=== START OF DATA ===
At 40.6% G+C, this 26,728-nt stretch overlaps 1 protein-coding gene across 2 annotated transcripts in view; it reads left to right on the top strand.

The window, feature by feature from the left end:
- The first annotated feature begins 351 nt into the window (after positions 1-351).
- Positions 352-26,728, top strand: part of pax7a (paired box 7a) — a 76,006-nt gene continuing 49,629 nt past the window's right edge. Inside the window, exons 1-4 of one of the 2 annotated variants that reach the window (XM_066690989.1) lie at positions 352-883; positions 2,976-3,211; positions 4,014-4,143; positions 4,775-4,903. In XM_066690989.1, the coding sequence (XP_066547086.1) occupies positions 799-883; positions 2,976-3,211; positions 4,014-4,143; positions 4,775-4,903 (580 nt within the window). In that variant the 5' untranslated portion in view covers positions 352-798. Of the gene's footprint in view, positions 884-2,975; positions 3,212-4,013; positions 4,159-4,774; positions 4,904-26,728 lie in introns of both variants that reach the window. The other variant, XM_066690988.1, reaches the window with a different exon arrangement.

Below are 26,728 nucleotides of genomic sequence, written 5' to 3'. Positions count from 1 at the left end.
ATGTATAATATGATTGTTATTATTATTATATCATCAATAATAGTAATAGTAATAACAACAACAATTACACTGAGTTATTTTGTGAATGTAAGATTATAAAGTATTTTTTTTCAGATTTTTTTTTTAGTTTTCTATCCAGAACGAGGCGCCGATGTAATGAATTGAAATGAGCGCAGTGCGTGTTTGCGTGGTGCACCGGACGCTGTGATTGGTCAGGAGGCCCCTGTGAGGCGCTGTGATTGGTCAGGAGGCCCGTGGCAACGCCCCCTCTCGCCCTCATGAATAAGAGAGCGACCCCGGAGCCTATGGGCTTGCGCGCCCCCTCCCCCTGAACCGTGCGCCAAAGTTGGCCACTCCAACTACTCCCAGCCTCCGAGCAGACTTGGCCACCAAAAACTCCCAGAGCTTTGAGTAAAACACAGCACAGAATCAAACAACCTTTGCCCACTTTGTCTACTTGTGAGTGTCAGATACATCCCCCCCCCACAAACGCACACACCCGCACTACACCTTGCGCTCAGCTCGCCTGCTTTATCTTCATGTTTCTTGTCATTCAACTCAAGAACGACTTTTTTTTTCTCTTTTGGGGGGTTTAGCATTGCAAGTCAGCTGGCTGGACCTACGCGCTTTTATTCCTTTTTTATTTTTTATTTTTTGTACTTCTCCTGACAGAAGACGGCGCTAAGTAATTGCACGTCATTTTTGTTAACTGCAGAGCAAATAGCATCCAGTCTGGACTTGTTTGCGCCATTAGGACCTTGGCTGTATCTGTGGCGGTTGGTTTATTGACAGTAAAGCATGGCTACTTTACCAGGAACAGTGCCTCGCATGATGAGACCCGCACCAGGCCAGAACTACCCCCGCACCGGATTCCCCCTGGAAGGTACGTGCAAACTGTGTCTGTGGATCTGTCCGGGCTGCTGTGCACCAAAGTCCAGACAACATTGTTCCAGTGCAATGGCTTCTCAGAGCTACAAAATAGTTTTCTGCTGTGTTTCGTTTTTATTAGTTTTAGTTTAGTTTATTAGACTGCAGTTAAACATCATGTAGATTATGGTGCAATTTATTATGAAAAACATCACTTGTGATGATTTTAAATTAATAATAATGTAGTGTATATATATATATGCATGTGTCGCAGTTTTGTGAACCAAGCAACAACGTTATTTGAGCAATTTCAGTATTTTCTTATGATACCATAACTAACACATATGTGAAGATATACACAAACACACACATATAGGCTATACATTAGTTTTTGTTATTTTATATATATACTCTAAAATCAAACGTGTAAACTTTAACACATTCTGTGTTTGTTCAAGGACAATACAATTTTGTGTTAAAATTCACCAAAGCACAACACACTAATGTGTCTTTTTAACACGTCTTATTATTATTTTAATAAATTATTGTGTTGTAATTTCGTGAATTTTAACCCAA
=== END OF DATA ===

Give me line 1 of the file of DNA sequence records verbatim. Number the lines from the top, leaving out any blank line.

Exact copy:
At 40.6% G+C, this 26,728-nt stretch overlaps 1 protein-coding gene across 2 annotated transcripts in view; it reads left to right on the top strand.